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Scapula

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Abstract

Scapular fractures are rare in general and therefore rare in sports. Scapular fractures are injuries that require high-energy force and are often seen in association with other injuries. The most common mechanism of injury is blunt trauma to the superior and lateral shoulder. Typical presentation is the arm held in adduction with localized tenderness and resistance by the patient to any movement. The diagnosis is ultimately made radiographically. Classification of these injuries is helpful in determining if management should be surgical or non-surgical, though indications for surgery are debated and evolving. In general, minimally displaced fractures can be managed non-surgically. Non-surgical management includes ice, pain control, and a sling for comfort. Range of motion exercises should be started as soon as pain permits. Follow-up radiographs are obtained in the first 3 weeks to demonstrate evidence of healing, after which resistance exercises are initiated. Regular non-contact activity can resume after union occurs at about 6–8 weeks post-injury.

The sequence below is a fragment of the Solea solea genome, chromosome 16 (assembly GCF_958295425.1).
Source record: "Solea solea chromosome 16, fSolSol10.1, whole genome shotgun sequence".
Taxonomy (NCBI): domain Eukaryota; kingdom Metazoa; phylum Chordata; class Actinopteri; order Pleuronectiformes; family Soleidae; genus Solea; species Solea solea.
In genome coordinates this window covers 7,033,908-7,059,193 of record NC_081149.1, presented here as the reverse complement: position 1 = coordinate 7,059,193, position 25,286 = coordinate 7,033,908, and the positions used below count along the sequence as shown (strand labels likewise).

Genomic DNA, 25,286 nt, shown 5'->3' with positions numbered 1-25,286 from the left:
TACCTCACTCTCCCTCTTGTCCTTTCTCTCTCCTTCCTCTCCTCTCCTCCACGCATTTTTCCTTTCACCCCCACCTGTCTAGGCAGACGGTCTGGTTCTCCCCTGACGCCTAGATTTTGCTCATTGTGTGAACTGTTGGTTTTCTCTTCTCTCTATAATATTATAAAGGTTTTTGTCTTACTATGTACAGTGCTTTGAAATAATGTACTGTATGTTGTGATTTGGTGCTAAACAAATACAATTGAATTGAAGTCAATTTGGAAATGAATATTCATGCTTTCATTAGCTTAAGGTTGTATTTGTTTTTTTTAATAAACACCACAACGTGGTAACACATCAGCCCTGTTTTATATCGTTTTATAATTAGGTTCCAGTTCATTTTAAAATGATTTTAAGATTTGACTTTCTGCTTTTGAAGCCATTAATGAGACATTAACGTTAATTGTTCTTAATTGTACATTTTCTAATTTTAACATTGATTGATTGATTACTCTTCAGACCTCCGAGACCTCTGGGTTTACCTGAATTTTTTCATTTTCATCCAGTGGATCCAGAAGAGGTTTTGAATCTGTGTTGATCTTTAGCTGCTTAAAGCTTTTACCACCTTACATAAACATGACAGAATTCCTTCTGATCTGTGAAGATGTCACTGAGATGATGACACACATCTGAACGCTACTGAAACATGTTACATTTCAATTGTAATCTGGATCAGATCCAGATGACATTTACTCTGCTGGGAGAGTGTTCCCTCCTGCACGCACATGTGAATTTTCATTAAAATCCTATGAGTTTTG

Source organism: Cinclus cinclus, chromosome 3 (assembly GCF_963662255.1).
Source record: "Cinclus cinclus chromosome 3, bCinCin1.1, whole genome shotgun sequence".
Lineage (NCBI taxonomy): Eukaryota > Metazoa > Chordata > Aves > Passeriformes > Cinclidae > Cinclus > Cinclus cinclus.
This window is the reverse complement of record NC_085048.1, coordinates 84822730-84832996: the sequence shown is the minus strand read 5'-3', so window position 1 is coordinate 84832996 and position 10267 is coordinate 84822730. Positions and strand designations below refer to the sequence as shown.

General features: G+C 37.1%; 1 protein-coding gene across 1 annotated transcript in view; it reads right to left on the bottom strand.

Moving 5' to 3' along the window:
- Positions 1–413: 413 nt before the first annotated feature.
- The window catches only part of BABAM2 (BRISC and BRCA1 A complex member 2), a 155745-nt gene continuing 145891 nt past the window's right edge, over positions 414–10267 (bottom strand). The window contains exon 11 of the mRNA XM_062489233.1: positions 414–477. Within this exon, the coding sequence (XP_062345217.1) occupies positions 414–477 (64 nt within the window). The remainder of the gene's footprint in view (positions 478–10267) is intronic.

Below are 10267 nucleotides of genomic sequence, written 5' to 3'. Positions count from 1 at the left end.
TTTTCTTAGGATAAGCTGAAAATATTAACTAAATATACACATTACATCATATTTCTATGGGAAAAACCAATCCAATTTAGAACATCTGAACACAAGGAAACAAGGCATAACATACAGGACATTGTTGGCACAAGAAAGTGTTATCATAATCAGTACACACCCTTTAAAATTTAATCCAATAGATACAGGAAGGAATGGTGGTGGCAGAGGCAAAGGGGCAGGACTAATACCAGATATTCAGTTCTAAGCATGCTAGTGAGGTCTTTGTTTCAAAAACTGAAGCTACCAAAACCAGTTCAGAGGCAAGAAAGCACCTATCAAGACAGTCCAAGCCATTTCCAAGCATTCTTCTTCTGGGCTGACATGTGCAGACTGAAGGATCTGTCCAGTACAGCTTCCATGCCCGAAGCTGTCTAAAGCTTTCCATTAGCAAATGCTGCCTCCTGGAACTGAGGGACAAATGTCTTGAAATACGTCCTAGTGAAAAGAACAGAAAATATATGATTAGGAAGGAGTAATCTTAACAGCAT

Keywords

  • Sports injury
  • Fall
  • High-speed injury
  • Trauma
  • Shoulder injury
  • Fracture

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  • DOI: 10.1007/978-3-030-36790-9_13
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Correspondence to Darcy Selenke .

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Spadafore, S.M., Wolcott, M., Selenke, D. (2020). Scapula. In: Khodaee, M., Waterbrook, A., Gammons, M. (eds) Sports-related Fractures, Dislocations and Trauma. Springer, Cham. https://doi.org/10.1007/978-3-030-36790-9_13

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  • DOI: https://doi.org/10.1007/978-3-030-36790-9_13

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  • Publisher Name: Springer, Cham

  • Print ISBN: 978-3-030-36789-3

  • Online ISBN: 978-3-030-36790-9

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